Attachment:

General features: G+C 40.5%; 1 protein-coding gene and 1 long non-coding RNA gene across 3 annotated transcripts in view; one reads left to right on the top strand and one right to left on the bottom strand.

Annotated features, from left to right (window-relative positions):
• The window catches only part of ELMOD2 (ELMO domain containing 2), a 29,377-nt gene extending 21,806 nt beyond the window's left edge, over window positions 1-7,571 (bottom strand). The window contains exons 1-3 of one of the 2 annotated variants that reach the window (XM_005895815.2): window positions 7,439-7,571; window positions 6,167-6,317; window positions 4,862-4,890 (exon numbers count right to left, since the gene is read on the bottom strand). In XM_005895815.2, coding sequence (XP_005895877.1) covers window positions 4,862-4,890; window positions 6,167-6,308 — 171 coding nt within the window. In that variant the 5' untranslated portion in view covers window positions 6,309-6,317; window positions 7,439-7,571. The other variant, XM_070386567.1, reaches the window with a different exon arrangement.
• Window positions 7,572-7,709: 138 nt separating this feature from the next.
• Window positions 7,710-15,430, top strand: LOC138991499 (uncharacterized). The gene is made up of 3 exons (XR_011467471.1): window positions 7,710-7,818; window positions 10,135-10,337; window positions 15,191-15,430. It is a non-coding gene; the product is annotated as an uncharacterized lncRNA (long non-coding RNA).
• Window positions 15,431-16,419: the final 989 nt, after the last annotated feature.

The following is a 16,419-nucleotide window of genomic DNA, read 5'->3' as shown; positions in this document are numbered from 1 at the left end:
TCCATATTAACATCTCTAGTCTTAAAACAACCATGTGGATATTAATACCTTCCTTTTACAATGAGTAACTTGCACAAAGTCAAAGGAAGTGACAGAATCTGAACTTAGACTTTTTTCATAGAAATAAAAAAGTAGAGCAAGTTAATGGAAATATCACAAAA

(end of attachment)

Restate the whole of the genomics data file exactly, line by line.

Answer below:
General features: G+C 40.5%; 1 protein-coding gene and 1 long non-coding RNA gene across 3 annotated transcripts in view; one reads left to right on the top strand and one right to left on the bottom strand.

Annotated features, from left to right (window-relative positions):
• The window catches only part of ELMOD2 (ELMO domain containing 2), a 29,377-nt gene extending 21,806 nt beyond the window's left edge, over window positions 1-7,571 (bottom strand). The window contains exons 1-3 of one of the 2 annotated variants that reach the window (XM_005895815.2): window positions 7,439-7,571; window positions 6,167-6,317; window positions 4,862-4,890 (exon numbers count right to left, since the gene is read on the bottom strand). In XM_005895815.2, coding sequence (XP_005895877.1) covers window positions 4,862-4,890; window positions 6,167-6,308 — 171 coding nt within the window. In that variant the 5' untranslated portion in view covers window positions 6,309-6,317; window positions 7,439-7,571. The other variant, XM_070386567.1, reaches the window with a different exon arrangement.
• Window positions 7,572-7,709: 138 nt separating this feature from the next.
• Window positions 7,710-15,430, top strand: LOC138991499 (uncharacterized). The gene is made up of 3 exons (XR_011467471.1): window positions 7,710-7,818; window positions 10,135-10,337; window positions 15,191-15,430. It is a non-coding gene; the product is annotated as an uncharacterized lncRNA (long non-coding RNA).
• Window positions 15,431-16,419: the final 989 nt, after the last annotated feature.

The following is a 16,419-nucleotide window of genomic DNA, read 5'->3' as shown; positions in this document are numbered from 1 at the left end:
TCCATATTAACATCTCTAGTCTTAAAACAACCATGTGGATATTAATACCTTCCTTTTACAATGAGTAACTTGCACAAAGTCAAAGGAAGTGACAGAATCTGAACTTAGACTTTTTTCATAGAAATAAAAAAGTAGAGCAAGTTAATGGAAATATCACAAAA